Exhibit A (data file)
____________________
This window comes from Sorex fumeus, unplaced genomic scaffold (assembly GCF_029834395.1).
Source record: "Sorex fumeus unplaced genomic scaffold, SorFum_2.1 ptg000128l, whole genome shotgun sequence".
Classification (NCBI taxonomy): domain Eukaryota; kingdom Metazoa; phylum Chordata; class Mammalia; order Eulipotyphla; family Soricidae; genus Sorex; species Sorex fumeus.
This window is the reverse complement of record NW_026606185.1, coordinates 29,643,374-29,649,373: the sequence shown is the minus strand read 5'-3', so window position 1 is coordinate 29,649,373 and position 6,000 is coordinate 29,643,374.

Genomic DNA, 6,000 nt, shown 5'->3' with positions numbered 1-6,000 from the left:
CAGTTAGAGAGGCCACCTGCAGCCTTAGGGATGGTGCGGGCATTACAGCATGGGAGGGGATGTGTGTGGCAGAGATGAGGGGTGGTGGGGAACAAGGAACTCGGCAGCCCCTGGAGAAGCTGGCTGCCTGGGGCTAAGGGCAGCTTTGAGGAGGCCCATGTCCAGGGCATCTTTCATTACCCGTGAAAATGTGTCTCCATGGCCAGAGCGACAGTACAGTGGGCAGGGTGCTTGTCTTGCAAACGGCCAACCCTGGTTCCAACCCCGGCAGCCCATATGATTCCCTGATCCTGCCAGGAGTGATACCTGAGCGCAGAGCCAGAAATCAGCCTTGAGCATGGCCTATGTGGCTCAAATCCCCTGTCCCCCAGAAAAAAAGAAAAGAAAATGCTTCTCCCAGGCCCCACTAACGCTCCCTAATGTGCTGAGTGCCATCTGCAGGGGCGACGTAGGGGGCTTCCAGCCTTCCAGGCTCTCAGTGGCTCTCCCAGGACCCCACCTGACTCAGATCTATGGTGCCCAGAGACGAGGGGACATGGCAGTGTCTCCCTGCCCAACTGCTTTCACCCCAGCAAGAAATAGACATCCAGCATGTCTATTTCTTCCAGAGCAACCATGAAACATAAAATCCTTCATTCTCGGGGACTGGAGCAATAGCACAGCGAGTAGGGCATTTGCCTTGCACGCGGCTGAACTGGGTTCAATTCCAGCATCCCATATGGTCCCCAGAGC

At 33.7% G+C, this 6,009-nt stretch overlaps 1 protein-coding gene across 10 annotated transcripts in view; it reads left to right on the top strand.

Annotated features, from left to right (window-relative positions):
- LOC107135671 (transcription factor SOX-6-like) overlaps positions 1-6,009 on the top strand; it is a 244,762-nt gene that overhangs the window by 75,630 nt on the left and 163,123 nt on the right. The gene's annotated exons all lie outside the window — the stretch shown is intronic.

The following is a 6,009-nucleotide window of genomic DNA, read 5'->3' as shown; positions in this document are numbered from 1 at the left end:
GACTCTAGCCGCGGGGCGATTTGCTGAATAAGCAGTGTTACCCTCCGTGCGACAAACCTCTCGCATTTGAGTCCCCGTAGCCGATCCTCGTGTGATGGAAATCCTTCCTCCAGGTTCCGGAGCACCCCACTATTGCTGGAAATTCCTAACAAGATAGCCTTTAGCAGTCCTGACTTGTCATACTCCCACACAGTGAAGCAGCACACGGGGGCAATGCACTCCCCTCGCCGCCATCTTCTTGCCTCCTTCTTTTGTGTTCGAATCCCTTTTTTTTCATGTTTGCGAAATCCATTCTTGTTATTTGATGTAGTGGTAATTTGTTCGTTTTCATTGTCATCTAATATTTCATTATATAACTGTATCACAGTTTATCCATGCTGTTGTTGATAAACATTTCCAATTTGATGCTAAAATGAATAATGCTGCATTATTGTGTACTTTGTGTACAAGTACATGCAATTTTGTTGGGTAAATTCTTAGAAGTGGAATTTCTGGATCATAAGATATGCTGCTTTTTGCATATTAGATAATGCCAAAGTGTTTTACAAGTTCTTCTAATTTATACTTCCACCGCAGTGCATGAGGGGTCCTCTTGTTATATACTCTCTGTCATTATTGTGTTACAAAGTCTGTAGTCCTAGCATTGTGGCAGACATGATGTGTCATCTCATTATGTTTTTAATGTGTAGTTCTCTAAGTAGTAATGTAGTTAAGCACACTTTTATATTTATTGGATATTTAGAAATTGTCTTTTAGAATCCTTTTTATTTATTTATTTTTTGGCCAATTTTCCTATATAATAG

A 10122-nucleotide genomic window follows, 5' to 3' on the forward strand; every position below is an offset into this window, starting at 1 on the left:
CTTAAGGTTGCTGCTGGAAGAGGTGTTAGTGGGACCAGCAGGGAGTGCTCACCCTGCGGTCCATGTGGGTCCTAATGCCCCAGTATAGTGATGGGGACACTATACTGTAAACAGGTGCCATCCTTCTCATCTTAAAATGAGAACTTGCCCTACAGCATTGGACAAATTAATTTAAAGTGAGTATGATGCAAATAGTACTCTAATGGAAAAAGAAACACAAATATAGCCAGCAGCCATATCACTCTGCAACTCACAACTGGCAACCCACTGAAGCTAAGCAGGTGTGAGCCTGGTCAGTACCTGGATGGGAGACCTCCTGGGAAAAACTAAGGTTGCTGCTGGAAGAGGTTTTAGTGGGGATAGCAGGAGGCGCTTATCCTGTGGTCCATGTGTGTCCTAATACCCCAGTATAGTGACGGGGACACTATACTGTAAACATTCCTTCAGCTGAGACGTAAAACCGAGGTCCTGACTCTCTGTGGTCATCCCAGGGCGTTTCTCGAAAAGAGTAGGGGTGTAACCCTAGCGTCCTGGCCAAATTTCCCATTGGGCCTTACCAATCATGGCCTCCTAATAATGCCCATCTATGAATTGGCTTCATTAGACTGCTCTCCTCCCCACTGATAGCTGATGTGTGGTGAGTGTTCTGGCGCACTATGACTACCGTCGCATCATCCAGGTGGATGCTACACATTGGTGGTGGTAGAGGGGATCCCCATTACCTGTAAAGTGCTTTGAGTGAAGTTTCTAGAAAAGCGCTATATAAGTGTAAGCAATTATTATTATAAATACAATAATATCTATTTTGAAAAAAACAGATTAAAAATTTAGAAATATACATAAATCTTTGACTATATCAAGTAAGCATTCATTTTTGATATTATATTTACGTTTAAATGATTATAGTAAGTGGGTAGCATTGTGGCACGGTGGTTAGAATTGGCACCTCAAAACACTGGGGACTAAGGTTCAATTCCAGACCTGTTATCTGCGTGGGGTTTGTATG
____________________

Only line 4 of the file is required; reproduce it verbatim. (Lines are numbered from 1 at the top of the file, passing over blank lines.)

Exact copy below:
This window is the reverse complement of record NW_026606185.1, coordinates 29,643,374-29,649,373: the sequence shown is the minus strand read 5'-3', so window position 1 is coordinate 29,649,373 and position 6,000 is coordinate 29,643,374.